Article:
Relative expression level (log2) of SUR2 (Panel a) and TSA1 (Panel b) at different time points, measured as the least square mean of individuals in the PtQTL category (blue line) and the PdQTL category (red line). Error bars show the standard error

Clearly, gene expression may not reflect protein level changes or other process (such as protein modifications) that could impact IAA biosynthesis. Other genes differentially regulated between individuals in the PtQTL and PdQTL categories, and located within the AR QTL interval, may also be relevant and should be considered upon further analysis. Furthermore, although significant differences in gene expression were detected in SUR2 and other genes related to IAA biosynthesis, the biological impact of these changes can only be assessed by further experimentation that is beyond the scope of the research described here. Small differences in gene expression may be significant statistically, but have no or limited biological impact. Despite these concerns, this study raises an attractive hypothesis that the difference between AR formation in P. deltoides and P. trichocarpa is driven by difference in the expression of genes in the IAA biosynthesis pathway, possibly under the control of the poplar homologues of SUR2 and TSA1.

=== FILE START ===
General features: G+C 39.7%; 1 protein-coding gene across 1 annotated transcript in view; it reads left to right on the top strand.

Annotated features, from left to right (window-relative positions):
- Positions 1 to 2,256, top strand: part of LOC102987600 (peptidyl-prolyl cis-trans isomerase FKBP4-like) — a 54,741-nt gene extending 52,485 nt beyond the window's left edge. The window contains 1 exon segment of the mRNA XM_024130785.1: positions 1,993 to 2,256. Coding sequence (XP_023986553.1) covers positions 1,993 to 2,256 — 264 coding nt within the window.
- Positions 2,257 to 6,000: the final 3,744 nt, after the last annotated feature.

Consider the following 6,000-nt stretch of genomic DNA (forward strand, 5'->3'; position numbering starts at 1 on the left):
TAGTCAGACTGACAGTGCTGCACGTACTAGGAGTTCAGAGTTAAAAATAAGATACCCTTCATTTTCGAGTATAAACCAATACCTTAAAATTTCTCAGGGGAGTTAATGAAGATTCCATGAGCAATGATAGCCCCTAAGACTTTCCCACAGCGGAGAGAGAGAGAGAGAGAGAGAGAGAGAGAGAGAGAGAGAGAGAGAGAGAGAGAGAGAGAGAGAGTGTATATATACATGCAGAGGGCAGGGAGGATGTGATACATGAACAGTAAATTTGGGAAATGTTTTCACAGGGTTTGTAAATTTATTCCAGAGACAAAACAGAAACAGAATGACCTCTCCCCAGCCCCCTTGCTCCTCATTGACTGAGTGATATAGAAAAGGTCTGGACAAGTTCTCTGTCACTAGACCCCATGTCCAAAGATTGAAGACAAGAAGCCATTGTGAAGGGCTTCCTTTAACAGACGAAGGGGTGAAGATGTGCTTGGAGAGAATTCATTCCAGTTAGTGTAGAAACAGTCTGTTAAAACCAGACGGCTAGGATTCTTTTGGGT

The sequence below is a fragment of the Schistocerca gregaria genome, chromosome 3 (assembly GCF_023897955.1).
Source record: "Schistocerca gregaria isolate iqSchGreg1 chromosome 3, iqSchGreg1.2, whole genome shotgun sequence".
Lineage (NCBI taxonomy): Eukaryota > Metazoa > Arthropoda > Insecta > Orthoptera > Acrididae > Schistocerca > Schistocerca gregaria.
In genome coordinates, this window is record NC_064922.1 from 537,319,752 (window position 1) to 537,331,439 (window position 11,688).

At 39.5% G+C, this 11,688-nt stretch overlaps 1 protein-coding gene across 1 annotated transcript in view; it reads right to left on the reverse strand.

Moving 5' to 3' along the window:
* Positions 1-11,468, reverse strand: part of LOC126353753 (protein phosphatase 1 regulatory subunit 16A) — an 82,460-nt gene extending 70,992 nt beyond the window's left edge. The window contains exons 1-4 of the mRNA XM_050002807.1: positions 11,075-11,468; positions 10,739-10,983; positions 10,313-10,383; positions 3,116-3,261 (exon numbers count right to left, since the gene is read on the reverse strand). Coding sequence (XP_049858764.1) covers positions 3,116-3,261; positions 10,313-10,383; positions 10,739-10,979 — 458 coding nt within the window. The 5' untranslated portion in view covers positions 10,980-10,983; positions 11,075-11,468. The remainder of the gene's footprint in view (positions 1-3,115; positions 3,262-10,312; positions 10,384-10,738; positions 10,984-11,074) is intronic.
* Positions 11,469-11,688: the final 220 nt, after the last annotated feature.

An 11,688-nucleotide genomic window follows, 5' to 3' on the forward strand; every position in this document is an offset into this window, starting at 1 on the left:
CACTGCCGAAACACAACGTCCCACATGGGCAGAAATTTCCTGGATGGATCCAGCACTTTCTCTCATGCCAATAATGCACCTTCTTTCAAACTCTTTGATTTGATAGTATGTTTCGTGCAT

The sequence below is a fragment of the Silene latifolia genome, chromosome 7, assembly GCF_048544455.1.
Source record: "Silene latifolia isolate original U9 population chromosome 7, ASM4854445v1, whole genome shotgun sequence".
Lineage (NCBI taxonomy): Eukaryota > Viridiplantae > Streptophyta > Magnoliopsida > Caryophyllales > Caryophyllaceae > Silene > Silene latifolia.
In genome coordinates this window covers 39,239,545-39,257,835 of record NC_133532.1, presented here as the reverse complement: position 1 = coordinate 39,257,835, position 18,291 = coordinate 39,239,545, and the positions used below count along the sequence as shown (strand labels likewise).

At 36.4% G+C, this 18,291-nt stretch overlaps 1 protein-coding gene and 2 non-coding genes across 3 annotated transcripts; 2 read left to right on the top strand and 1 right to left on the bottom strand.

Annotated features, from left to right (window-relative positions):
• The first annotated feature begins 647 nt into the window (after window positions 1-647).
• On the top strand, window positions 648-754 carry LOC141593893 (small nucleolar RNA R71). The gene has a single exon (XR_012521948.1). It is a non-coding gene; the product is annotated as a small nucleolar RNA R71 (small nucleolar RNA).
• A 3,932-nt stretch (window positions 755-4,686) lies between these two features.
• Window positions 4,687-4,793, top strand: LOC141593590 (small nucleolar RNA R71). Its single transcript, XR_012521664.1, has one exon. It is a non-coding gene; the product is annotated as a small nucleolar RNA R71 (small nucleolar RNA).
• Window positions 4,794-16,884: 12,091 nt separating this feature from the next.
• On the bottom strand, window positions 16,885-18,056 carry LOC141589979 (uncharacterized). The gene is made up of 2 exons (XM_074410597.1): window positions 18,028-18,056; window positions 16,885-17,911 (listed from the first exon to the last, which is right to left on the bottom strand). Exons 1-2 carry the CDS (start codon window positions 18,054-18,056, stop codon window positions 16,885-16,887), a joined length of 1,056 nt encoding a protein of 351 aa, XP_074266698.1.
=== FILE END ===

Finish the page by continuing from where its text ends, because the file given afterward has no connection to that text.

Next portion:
Methods

Plant material and phenotypic measurements

The pedigree (52–124) used in this study is a pseudo-backcross between the hybrid female parent 52–225 [P. trichocarpa (clone 93–968) × P. deltoides (clone ILL-101)] and the unrelated male parent D124 (P. deltoides), established by the Natural Resources Research Institute of the University of Minnesota. The parent D124 is from northern Minnesota. The P. trichocarpa parent of the hybrid came from western Washington, whereas the P. deltoides parent material originated in Illinois. Twelve centimeters (cm) apical cuttings were collected from 234 individuals of pedigree 52–124, as well as the parental individuals. Cuttings were placed in 58 × 41 × 15 cm containers, with up to 59 cuttings per container, and maintained in hydroponic culture (H2O buffered at pH 5.7, with 0.5 g L−1 of MES) for the duration of the experiments. The experimental design was an incomplete block design with four blocks and three replications, for a total of 708 cuttings. Root emergence was recorded daily at the same time (10 am), until the 18th day of culture. After 18 days in hydroponic solution, roots were harvested, scanned using Scanner CanoScan LiDE 600 F (Cannon) and dried for measurement of total dry-weight. The scanned roots were analyzed using WinRHIZO Pro (Regent Instruments Inc.) for total root length, surface area, volume and average diameter of total roots, first order (primary) roots and root branches. Because the experiment was conducted in a closed environment and all material was destroyed upon completion of measurements, permits are not required by the existing legislation. A public collection established at the University of Florida provides permanent access to the material utilized in this study.